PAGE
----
Perception is everything

I always laugh when someone tells me that by not voting for Senator Obama I am showing my racial bias.  He is black (well, half black) and I am white (well, a mixture of Scandinavian, English, French, German, and Menominee Indian).  No one seems to care that I originally liked Obama, but decided that his inexperience was far too great for the office of President.  And, as the campaign progressed, I see that he is not sticking to his promises and is trying to diminish past associations, if they hurt his campaign.   When I explain this, then I am told that I am responsible for all the problems that African Americans have encountered in America and must vote for Obama to even the score.  Actually, I wasn’t around when slavery was part of our social landscape.  And, my own grandparents experienced many hardships in coming to America from the Old Country with nothing except a small satchel of clothes!  Is someone going to recompense me for THEIR injuries?  I think not.

It is presumptuous for others to assume they know why any voter is choosing their favorite.  Blacks, we are told, are voting for the Democratic ticket because they want to see the black candidate win.  Isn’t that racist?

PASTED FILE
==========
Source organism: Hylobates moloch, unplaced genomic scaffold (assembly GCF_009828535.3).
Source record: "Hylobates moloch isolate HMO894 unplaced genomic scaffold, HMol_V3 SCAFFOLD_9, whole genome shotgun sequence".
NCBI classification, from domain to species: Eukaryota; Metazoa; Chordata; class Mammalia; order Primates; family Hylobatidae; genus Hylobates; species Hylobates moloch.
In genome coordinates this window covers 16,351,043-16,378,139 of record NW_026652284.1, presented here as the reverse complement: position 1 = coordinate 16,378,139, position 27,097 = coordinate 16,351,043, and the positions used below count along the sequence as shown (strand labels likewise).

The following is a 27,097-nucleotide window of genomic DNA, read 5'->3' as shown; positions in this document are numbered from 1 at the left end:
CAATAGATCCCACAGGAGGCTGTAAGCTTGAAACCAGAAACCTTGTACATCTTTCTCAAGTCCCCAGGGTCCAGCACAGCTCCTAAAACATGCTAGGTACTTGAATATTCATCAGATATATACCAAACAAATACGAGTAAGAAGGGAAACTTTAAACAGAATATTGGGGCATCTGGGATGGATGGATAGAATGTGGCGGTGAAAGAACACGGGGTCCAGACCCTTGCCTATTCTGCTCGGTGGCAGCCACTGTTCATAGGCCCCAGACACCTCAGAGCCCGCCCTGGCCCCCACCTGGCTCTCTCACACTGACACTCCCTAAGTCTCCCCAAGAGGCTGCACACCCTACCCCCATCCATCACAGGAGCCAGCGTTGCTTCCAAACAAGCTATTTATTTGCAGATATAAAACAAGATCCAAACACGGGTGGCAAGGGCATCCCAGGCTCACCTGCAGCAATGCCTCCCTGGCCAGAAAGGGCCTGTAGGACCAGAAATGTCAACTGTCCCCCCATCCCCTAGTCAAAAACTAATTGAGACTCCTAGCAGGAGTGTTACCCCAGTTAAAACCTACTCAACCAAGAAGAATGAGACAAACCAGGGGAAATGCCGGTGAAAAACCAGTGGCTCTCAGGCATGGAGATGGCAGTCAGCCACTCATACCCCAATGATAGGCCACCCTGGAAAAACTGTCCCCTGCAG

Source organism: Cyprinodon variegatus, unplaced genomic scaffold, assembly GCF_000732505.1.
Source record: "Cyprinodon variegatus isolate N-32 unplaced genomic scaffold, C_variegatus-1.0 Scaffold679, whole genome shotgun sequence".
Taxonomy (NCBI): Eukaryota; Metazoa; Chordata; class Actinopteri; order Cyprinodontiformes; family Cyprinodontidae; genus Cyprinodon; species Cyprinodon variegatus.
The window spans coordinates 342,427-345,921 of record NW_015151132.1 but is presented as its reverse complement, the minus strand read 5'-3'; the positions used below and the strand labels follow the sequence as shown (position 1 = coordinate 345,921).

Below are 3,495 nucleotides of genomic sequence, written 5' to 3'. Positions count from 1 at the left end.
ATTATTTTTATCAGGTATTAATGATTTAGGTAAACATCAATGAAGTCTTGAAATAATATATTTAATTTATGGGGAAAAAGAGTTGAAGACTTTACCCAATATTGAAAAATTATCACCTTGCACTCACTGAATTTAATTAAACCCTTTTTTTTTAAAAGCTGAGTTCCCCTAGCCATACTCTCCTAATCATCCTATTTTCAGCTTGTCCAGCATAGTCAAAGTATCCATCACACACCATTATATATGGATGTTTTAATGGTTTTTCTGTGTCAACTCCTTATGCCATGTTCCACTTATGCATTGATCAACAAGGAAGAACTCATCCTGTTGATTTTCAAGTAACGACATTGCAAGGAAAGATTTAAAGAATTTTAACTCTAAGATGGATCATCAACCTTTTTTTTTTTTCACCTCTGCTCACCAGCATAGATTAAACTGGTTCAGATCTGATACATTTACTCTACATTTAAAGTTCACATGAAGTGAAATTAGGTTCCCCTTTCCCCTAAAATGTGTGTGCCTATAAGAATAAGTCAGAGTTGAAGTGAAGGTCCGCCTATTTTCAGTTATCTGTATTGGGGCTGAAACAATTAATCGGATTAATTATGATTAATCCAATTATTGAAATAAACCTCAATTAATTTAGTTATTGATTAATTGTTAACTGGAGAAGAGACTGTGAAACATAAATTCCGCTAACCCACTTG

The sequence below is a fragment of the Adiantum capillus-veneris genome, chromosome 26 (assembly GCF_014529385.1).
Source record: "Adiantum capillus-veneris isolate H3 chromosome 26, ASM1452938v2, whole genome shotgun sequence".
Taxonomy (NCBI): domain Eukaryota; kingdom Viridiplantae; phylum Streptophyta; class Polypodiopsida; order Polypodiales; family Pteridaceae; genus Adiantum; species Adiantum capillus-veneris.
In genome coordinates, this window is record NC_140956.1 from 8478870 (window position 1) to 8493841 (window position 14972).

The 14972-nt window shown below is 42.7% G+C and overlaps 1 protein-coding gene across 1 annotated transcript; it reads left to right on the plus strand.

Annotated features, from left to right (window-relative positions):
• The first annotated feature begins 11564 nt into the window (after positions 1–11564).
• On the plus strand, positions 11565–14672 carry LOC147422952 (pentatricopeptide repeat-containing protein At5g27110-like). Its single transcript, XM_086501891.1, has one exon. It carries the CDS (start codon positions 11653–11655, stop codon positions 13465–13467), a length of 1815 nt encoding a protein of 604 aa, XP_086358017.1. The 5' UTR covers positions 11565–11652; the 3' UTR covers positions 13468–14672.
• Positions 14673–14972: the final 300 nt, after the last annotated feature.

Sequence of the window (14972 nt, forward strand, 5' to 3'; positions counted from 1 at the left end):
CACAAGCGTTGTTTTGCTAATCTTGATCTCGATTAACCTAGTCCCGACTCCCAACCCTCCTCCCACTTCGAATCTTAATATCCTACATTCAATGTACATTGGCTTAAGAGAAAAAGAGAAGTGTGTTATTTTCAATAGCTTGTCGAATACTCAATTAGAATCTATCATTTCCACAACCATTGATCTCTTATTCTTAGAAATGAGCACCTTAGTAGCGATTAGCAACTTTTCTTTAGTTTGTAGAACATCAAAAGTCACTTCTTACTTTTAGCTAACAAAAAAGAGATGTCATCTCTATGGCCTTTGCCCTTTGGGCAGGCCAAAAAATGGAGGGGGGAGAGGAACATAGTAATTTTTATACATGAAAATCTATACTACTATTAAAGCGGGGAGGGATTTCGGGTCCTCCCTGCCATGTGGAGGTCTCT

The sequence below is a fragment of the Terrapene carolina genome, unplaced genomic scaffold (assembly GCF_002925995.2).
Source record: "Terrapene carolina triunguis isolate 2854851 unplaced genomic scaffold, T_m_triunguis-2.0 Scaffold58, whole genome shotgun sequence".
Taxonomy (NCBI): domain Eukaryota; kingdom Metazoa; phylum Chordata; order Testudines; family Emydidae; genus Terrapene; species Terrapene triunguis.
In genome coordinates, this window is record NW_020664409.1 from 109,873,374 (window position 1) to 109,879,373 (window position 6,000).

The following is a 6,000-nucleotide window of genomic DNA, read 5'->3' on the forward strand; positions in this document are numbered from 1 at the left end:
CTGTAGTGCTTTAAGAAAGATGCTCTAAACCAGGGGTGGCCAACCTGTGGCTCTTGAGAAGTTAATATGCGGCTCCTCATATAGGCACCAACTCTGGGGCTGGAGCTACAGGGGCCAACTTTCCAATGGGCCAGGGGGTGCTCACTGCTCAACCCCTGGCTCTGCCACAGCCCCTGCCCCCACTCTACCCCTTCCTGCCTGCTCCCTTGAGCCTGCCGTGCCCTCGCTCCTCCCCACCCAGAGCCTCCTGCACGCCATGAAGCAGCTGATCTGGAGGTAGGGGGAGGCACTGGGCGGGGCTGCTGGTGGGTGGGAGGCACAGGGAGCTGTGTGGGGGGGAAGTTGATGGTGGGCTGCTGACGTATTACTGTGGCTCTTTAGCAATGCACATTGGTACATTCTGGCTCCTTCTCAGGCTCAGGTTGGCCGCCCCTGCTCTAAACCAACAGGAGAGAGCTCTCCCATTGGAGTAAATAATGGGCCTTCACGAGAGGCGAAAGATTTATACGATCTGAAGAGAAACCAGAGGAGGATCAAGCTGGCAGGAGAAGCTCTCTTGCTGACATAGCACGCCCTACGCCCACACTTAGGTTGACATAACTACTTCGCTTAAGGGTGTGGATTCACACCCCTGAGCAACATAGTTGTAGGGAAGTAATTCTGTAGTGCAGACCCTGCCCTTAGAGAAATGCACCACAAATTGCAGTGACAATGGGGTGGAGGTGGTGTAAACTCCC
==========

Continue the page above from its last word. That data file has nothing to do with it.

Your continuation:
Women, we were told, came out in droves for Senator Clinton because they wanted to see a woman candidate win.  Isn’t that sexist?

Senator McCain has a proven record of sacrificing for the country — both in war and peace.  The complaint against him is that he is too old!  Isn’t that age discrimination?

Governor Palin has more executive experience than Senator Obama.  The complaint against her is that she is not only a woman, but a woman who is putting her career ahead of her family.  Isn’t that blatant discrimination?

I am voting for McCain/Palin.  My vote has nothing whatsoever to do with race, age, or gender.  It is based on my belief that they have the experience, good judgment, and even good character to run our country fairly and squarely.

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